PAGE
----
The United States Supreme Court granted certiorari to determine whether the humorous use of another’s trademark as one’s own on a commercial product is subject to the Lanham Act’s likelihood-of-confusion analysis, or instead entitled to heightened First Amendment protection.
Decision Direction indicates whether the decision expands or contracts expression based on an analysis of the case.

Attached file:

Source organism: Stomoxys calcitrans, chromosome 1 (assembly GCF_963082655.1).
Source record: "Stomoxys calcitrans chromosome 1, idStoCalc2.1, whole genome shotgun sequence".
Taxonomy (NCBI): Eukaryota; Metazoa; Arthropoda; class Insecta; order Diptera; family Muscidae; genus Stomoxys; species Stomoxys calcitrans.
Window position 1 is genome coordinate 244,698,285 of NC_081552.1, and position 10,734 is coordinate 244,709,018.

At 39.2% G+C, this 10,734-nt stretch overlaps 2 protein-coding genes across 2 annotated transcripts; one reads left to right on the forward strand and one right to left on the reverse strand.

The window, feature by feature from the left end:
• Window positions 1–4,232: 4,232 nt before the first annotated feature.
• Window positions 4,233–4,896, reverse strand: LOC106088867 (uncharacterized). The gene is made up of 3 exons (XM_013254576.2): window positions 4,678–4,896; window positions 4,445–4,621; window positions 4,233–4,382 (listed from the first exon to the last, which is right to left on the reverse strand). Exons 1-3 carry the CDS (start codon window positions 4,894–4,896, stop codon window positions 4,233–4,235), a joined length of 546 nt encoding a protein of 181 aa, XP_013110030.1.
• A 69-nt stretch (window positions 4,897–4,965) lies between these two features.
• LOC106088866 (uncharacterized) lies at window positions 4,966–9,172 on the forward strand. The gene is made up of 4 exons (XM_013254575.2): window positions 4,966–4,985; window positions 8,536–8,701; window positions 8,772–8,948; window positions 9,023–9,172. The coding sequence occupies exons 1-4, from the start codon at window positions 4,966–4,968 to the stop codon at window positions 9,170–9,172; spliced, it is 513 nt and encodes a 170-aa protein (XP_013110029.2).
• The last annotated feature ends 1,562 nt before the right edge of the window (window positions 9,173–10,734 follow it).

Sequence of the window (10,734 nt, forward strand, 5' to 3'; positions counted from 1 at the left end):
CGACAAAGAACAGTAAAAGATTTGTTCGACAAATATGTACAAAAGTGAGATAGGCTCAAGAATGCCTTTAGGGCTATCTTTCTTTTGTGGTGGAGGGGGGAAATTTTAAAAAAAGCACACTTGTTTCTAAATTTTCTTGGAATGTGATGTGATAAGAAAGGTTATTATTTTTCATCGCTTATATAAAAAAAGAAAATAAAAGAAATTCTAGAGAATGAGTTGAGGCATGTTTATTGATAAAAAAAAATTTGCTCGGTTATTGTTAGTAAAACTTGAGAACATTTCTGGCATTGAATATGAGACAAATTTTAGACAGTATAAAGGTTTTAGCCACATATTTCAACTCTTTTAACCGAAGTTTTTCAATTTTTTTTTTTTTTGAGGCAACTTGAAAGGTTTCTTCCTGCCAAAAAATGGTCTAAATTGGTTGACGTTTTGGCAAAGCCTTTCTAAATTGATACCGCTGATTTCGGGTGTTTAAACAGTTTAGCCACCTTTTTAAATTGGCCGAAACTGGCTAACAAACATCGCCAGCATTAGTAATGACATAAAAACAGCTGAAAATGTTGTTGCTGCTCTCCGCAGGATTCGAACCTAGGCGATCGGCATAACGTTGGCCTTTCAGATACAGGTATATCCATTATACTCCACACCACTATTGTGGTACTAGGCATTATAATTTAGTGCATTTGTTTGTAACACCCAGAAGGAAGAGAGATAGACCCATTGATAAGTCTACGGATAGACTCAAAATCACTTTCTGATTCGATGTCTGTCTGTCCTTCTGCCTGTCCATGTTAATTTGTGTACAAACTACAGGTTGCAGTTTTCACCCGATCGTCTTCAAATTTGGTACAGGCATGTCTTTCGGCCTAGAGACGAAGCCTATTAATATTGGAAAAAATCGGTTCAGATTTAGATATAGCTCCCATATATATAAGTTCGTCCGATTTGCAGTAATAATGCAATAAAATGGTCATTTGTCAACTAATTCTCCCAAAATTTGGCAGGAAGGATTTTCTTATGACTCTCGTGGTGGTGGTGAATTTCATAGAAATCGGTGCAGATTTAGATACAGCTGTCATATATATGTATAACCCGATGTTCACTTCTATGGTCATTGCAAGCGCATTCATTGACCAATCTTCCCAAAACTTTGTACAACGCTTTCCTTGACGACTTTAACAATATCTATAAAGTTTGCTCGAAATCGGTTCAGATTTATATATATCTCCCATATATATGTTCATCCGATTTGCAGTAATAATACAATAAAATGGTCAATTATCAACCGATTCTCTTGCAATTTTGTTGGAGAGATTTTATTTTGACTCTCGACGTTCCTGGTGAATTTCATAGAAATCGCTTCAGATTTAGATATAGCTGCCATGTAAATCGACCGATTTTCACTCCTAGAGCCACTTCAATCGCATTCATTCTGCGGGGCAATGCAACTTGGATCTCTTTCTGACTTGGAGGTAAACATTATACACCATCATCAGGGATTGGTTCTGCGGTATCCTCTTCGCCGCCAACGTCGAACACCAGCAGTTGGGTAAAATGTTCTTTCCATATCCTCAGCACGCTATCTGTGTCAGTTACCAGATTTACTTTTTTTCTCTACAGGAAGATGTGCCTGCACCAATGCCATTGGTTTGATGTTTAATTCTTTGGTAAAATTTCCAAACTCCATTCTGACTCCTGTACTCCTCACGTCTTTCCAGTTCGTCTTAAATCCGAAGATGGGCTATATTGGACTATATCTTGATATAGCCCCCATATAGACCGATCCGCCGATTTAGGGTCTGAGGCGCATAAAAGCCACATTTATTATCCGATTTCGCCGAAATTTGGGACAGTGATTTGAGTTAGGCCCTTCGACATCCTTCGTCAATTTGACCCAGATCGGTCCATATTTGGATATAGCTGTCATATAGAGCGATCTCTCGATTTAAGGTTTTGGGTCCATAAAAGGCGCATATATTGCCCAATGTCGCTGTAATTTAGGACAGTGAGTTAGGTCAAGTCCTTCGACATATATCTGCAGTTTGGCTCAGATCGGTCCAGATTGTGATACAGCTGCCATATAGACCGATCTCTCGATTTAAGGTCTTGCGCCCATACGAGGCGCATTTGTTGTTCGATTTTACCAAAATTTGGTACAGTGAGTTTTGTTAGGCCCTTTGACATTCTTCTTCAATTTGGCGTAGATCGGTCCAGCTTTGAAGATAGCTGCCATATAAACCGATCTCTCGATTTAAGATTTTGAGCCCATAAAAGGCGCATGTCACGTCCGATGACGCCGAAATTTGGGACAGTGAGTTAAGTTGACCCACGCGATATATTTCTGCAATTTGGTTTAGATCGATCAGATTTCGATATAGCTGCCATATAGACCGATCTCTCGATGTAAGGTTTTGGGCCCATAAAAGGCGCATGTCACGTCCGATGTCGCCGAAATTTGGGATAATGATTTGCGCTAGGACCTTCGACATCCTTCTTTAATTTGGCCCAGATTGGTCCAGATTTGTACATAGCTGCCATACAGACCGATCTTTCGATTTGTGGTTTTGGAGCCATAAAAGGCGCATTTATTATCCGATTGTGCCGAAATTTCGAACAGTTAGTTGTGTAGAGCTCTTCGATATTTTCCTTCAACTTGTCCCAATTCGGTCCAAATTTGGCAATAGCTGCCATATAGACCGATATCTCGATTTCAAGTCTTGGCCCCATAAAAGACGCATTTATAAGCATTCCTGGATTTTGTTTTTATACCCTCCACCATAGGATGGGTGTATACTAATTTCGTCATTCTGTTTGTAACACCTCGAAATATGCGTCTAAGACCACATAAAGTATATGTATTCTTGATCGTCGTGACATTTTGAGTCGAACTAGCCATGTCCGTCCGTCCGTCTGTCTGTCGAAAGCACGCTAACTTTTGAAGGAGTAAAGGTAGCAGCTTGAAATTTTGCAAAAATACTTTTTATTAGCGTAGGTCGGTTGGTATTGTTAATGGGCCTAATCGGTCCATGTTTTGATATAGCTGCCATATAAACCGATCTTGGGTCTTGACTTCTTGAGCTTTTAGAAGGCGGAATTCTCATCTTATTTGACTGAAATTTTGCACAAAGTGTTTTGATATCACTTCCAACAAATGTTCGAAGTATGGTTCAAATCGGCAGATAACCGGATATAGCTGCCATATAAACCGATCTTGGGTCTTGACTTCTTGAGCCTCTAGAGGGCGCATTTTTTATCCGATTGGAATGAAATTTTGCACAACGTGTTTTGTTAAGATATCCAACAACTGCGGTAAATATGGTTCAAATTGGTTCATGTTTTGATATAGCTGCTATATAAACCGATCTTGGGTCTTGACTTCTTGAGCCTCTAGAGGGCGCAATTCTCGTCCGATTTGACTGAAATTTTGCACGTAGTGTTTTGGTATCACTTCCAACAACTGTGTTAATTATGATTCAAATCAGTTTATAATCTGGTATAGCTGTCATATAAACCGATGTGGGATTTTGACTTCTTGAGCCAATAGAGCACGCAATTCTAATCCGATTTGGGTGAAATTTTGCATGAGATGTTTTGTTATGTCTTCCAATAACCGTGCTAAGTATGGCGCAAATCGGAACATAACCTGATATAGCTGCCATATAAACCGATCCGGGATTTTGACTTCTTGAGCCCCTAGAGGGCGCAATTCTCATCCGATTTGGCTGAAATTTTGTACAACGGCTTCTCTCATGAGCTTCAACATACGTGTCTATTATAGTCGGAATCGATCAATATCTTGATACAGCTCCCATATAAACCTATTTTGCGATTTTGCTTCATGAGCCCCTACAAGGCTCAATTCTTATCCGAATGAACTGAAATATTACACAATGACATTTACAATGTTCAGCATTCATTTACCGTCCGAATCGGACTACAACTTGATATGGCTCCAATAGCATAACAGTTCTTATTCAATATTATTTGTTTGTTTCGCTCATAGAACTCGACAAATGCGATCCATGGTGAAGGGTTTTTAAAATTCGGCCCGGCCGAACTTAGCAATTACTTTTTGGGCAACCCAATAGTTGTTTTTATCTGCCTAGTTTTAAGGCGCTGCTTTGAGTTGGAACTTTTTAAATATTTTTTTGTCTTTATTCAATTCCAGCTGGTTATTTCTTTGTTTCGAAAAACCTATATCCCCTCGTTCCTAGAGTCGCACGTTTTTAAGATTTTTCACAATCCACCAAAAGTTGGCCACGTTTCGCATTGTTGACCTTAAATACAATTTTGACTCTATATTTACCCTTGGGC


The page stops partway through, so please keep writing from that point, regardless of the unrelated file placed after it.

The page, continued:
The Ninth Circuit’s decision in VIP Products LLC v. Jack Daniel’s Properties, Inc. expanded the kinds of expression that qualify for heightened First Amendment protection in the Ninth Circuit. This opinion, along with the Court’s earlier decision in Gordon, firmly establishes that the Ninth Circuit will consider even a product with broad commercial appeal to be a work of artistic expression if it communicates a humorous message. The opinion also reaffirms the Ninth Circuit’s use of the Rogers test to determine whether expressive works are protected from trademark infringement claims, and it provides helpful guidance for those seeking First Amendment protections against such claims going forward.